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Pelé vs. Maradona: Who's better?

April 26, 2010
By David Hirshey and Roger Bennett
Special to ESPN.com

Editor's note: The following is excerpted from "The ESPN World Cup Companion: Everything You Need to Know About the Planet's Biggest Sporting Event," copyright 2010 by David Hirshey and Roger Bennett. Reprinted by permission of ESPN Books and Ballantine Books. Available in bookstores May 4.

DAVID HIRSHEY: This contest should be called before it begins. It's not a fair fight. Pelé has three championships to Maradona's one. And, like it or not, that's how we measure greatness.

ROGER BENNETT: Please--

HIRSHEY: Wait. I grant you that Maradona's close control was unsurpassed in the open field. His explosive acceleration and the unpredictability of his body swerves made him almost impossible to contain. Soccer, however, is about so much more than just skinning defenders at full throttle. It is about passing, heading, reading, recognizing, orchestrating, and extracting the best from the team assembled around you. When Maradona had the ball, the thought of giving it up rarely entered his mind. It was as if the goals and glory were designed for him and him alone. By contrast, there was an imagination and selflessness to Pelé's game that Maradona never possessed.

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BENNETT: Look, Pelé and Maradona were kings of extremely different eras. The debate traditionally breaks down by age. Older fans still marvel at Pelé. Younger ones idolize Maradona. But your opening fusillade is way wide of the mark: No single player has ever motivated a mediocre squad to win the tournament more than Maradona when he captained Argentina to glory in 1986. The singular beauty of the goals he scored must have blinded you though, because Maradona dished the ball aplenty. He always knew the opposing team planned to shut him down with a double or triple team, so he specialized in making decoy runs to create space for his teammates to exploit. Witness the Argentinians' winning goal in the final. Maradona sucked four Germans into the midfield before slipping a perfect one-touch pass to spring Jorge Burruchaga for a solo run on goal. Maradona ended up with the trophy, five goals, and five assists.

HIRSHEY: It figures you'd go straight to the one moment in Maradona's career when he was sober. He was playing in Mexico against teams that were sapped by the searing heat, his most famous moment involved cheating, and in two other World Cups that he entered, he left in utter disgrace. Maradona was red-carded in his final match in Spain '82 and sent home as a drug cheat in 1994. Pelé, I will remind you, won the Jules Rimet trophy in three of his four World Cups, which included a remarkable strike in the final against Sweden in 1958 when he was only 17 years old. Trapping the ball with his thigh in the Swedish penalty area, he let it fall to the crook of his ankle and in one seamless motion looped it over his own head and that of a slack-jawed defender before cracking a volley into the net. The ball never touched the ground.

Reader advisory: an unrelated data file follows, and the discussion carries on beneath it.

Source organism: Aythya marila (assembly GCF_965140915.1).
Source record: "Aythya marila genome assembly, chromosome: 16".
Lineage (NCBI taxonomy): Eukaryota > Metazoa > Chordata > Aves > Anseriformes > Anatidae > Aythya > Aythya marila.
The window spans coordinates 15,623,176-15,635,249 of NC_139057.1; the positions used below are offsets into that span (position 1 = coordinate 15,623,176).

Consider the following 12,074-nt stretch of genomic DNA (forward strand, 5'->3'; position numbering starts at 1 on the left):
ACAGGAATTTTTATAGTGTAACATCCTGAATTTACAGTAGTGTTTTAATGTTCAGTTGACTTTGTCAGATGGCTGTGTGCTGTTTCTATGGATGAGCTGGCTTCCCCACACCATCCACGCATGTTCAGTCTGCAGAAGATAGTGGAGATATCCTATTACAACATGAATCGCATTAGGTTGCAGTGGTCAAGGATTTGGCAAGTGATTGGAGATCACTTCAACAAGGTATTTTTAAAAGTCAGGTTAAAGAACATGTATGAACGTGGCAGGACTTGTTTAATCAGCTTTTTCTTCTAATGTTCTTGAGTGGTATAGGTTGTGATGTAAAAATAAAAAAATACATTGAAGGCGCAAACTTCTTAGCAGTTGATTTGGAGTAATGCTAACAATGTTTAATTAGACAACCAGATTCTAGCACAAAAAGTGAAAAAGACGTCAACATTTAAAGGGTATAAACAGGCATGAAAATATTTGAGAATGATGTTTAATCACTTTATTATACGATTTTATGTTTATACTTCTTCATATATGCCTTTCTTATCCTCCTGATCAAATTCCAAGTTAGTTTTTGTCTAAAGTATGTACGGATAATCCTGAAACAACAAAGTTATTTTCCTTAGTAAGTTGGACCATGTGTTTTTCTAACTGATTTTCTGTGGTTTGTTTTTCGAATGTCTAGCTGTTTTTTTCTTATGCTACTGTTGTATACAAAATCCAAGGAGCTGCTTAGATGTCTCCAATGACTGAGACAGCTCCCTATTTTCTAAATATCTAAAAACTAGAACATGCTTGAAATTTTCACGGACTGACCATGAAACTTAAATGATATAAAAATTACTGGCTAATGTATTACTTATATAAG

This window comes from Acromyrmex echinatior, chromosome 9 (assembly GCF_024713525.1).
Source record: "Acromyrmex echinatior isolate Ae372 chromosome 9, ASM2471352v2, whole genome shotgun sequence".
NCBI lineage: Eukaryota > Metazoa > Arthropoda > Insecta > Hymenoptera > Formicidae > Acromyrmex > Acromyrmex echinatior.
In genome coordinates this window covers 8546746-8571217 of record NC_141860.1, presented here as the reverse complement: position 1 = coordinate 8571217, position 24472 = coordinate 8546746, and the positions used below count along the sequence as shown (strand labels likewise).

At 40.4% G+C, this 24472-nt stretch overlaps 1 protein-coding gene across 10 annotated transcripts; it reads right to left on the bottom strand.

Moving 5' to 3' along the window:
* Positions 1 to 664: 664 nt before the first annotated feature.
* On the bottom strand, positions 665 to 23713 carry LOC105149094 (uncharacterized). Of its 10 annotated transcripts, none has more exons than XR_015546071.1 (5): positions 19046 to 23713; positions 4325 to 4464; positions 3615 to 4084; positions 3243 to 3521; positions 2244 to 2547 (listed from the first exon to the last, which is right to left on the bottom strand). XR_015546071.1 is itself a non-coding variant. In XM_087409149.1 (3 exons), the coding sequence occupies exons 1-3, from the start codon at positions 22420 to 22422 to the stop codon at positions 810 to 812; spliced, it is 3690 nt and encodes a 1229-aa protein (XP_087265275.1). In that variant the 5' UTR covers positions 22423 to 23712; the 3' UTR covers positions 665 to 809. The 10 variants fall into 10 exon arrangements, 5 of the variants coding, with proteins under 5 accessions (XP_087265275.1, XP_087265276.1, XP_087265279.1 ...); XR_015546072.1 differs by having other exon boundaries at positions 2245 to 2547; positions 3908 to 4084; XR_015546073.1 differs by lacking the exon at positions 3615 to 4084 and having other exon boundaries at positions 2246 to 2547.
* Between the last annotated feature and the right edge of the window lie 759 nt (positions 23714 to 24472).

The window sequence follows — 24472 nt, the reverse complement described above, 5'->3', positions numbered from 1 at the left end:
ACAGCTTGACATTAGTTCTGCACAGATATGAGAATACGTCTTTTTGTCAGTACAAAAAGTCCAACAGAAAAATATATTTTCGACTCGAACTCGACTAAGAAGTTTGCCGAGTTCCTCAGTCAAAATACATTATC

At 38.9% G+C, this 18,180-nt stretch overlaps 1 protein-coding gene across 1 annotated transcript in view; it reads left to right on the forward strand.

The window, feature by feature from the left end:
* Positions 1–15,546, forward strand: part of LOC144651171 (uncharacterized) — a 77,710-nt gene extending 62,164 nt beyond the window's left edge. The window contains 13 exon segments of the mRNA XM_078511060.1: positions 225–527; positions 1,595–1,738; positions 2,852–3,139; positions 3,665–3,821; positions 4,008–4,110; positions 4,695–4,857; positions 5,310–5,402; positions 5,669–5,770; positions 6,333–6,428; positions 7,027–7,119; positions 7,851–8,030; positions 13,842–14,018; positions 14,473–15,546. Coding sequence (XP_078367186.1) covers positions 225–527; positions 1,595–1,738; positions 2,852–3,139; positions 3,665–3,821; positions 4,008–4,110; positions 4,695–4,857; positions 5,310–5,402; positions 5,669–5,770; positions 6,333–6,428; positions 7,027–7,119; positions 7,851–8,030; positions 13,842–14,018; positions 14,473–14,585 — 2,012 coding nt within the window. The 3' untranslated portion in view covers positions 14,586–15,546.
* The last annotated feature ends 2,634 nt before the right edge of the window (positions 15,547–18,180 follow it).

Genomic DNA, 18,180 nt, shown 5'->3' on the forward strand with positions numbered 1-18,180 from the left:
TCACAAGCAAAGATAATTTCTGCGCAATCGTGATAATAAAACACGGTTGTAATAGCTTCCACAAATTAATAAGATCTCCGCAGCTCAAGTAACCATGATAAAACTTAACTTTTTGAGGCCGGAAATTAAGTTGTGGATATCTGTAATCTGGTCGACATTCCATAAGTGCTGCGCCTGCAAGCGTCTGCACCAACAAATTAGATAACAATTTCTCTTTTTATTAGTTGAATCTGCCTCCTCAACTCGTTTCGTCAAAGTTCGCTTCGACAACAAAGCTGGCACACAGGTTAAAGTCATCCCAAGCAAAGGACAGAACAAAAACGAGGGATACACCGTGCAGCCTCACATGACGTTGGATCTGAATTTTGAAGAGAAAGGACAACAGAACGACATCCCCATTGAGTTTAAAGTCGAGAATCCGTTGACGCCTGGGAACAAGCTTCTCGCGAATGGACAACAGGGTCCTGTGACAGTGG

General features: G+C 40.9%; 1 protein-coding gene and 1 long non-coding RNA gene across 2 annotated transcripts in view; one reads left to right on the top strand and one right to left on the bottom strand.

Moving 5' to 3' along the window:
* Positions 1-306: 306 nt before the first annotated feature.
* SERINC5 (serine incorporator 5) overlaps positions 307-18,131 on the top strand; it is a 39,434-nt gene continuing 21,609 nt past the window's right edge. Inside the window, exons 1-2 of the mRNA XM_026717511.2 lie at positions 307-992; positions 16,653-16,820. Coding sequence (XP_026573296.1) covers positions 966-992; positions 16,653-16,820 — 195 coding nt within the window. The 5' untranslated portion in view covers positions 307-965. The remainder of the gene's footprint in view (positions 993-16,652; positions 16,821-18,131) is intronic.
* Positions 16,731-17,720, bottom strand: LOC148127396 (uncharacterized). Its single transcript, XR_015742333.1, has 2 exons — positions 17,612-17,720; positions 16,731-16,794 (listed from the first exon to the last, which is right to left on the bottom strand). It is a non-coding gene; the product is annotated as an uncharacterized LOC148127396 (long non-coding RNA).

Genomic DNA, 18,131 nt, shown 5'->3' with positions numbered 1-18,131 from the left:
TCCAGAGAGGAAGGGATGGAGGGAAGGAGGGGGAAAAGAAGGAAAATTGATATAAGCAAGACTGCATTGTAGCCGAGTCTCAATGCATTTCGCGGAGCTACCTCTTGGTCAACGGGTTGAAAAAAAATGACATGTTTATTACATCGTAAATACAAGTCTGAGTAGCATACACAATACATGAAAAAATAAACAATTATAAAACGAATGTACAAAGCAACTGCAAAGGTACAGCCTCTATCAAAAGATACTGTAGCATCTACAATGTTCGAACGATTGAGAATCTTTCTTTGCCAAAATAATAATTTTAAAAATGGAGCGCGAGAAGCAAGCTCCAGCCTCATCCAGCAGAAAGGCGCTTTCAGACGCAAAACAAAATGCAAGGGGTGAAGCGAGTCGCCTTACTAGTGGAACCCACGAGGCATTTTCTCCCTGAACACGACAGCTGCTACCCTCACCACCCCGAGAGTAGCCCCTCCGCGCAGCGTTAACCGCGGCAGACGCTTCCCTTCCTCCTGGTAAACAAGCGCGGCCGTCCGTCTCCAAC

BENNETT: Going spectacular goal-for-goal against Maradona is a no-win proposition--

HIRSHEY: You have finally written truth. Pelé never punched the ball into the back of his opponent's net. Instead he scored 77 times in 92 matches for his country, while Maradona managed a mere 34 in 91. Don't forget the blind layoff to Jairzinho in 1970 that froze an entire English backline with a single swivel of his right hip.

BENNETT: Are you seriously putting that up against the 1986 Cup, when Maradona eviscerated the entire English team, evading all pursuers with a poetic run hailed instantly as the greatest goal ever scored? He then repeated the feat in the very next game, lacerating the Belgians. But your mention of the brilliant Jairzinho leads us to a critical point. Maradona's play transformed an average team, turning them into world beaters. Pelé was always privileged to be the jewel in the crown on a team stuffed with talent.

HIRSHEY: I already conceded that Diego was spectacular in that Cup, although I am forced to remind you that the so-called magical goal against England might well be one of the most overrated in soccer history. And saying that Pelé should be dismissed because he was surrounded by greatness is like saying that Larry Bird, Magic Johnson, and Wayne Gretzky were overrated because they had a strong supporting cast.